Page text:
The number of crimes against gays and lesbians is increasing significantly. Opposition and associations demand more commitment from the federal government.
Violence against gays and lesbians? These demonstrators say no Photo: dpa
In a society as advanced as ours, one would expect that an issue like homophobia and the exclusion of minorities would no longer be a major problem. Regrettably, this assumption is a mistake. For the number of homophobically motivated crimes in Germany is higher than it has been for a long time.
This is the result of a recent response from the Ministry of the Interior to a question from Green Party Member of the Bundestag Volker Beck. According to this, 205 politically motivated crimes in the context of "sexual orientation" were reported by the end of September. 99 suspects could be identified. By way of comparison, in the previous year there were 171 crimes and 86 suspects by the end of September. This means that the crime rate has risen by 15 percent compared to the previous year – a fact that calls for urgent action. All the more so when one considers that ten years ago, only 60 homophobically motivated crimes were counted.
At the same time, the CDU/CSU and SPD had announced in their coalition agreement that they would expand the National Action Plan against Racism, Xenophobia and Anti-Semitism to include the fight against homophobia and transphobia. Therefore, the Green Beck demands: "The federal government must say that everyone is worth the same, no matter who he or she loves. And the police must protect lesbians, gays and trans." The government’s inaction on the action plan against homophobia and transphobia is "unbearable."
Harald Petzold, a member of the Left Party, also calls the increase in violence "not a good sign." Politics "kowtows to homophobic slogans of right-wing populists, rather than self-confidently flying the flag for diversity and equality of lifestyles." In addition to the action plan, Petzold also calls for an accurate police situation report on homophobic violence.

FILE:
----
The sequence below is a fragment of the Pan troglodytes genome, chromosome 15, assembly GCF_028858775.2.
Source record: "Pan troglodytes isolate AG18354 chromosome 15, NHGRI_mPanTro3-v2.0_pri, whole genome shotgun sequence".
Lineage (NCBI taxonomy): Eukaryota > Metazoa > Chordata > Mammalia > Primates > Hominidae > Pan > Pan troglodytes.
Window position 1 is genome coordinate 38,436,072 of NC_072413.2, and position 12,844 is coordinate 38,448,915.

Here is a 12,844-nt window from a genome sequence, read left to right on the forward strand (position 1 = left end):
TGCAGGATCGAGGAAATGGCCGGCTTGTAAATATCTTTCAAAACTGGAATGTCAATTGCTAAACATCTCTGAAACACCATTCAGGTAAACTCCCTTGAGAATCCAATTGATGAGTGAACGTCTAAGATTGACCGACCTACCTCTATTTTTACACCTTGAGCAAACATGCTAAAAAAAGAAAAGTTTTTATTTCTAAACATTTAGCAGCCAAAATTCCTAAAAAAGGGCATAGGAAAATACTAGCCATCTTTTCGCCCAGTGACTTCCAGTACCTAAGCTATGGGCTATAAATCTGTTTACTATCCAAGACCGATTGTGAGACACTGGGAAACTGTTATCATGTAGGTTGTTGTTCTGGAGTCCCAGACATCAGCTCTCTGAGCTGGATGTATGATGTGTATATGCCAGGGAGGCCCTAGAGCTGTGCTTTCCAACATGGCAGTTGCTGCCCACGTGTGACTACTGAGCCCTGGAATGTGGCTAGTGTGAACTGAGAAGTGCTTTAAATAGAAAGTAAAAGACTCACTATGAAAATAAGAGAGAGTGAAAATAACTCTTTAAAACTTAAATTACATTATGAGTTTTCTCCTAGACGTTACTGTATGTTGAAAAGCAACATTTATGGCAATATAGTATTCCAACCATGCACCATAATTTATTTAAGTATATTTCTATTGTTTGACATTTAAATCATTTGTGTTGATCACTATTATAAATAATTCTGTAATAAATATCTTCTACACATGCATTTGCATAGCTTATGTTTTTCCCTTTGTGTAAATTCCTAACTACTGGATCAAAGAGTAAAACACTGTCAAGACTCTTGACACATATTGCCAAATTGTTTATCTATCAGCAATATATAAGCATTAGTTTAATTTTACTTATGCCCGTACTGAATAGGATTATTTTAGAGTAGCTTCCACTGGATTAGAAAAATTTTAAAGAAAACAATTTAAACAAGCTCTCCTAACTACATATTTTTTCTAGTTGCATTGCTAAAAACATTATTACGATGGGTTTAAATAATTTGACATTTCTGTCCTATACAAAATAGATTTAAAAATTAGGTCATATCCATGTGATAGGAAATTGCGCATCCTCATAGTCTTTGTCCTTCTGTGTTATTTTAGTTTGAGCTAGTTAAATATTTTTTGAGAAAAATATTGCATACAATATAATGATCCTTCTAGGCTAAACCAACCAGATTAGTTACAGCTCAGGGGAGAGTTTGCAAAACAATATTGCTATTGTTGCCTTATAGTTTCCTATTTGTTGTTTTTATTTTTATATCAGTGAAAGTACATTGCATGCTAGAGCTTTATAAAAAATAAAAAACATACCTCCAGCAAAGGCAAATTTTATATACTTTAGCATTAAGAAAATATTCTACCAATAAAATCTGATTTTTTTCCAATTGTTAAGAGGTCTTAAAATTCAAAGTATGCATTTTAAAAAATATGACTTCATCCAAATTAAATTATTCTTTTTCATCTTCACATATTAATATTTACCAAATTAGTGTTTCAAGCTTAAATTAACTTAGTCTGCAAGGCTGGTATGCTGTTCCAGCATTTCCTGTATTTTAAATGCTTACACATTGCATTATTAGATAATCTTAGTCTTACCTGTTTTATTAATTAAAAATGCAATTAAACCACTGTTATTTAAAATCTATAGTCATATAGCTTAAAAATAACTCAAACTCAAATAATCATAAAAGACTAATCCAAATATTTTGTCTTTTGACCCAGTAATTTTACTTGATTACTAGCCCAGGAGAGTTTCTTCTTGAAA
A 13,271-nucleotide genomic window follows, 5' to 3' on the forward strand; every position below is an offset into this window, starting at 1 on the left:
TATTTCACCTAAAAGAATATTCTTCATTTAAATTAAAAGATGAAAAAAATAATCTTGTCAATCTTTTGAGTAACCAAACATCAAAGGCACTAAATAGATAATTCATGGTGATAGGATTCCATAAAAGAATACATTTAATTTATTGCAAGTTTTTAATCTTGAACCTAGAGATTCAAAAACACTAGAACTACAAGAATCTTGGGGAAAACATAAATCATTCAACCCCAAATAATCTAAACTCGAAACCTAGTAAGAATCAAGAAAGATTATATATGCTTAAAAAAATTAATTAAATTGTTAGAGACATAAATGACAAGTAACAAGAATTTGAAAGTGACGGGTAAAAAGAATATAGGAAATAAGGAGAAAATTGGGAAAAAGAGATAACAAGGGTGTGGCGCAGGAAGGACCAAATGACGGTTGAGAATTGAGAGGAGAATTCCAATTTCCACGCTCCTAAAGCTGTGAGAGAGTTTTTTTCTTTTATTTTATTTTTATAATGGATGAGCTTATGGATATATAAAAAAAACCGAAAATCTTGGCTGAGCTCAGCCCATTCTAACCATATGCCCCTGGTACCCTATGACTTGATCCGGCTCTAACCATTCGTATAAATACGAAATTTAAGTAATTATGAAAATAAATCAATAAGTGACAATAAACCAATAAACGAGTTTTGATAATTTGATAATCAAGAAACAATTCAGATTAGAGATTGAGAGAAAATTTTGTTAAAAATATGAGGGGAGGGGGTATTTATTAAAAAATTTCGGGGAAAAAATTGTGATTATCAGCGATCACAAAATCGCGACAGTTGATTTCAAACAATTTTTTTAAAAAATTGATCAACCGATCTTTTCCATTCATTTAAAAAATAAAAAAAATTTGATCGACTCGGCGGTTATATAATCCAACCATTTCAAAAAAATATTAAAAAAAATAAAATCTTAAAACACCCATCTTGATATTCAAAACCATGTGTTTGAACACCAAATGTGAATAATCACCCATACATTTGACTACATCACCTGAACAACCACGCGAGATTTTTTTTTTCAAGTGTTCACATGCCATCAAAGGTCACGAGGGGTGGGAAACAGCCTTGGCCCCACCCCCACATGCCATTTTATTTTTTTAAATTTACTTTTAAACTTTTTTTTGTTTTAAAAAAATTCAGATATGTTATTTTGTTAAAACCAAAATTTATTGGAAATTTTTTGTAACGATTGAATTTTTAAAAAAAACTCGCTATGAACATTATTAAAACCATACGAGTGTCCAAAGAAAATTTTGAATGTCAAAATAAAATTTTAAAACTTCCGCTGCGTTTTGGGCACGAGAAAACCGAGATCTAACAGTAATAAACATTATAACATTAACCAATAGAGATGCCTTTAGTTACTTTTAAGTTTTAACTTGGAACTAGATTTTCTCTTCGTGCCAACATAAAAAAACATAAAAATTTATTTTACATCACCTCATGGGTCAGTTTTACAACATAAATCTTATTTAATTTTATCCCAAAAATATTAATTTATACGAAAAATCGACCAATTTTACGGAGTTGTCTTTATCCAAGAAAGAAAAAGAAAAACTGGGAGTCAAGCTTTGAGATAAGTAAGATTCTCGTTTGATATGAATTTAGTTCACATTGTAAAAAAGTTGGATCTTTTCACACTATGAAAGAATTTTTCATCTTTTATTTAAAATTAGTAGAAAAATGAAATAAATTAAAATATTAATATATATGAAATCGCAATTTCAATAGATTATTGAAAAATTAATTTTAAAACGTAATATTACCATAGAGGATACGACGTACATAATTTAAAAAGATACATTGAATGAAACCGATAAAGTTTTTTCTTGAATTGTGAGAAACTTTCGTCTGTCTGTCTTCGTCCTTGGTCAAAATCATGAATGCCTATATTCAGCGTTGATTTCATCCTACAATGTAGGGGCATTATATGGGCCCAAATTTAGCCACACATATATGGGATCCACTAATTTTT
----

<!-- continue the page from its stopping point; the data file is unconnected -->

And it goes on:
The number of unreported cases is high
Beck also motivates victims of violence to report the acts to the police. The fact is that the statistical figures are very vague: Many of the acts of violence are not classified as homophobically motivated, but as alcohol-influenced misconduct or quarrels. In cities like Hamburg or Cologne, these figures are not even collected, so the number of unreported cases is probably quite high.
In Berlin alone, for example, the police have recorded 113 homophobically motivated crimes so far this year. That would already be more than half of all nationwide crimes. The figures should therefore be treated with caution.
One thing is clear: Something must be done! Helmut Metzner of the Lesbian and Gay Association, for example, demands: "A free society must guarantee that all people can be different at any time in any place without fear or hostility. Every homophobic crime is one crime too many." Police officers and judicial officials also need to be made more aware of this issue.
It is truly desirable that all people can be out and about without fear of being attacked for being different. That is why it is necessary to continue fighting for equal rights.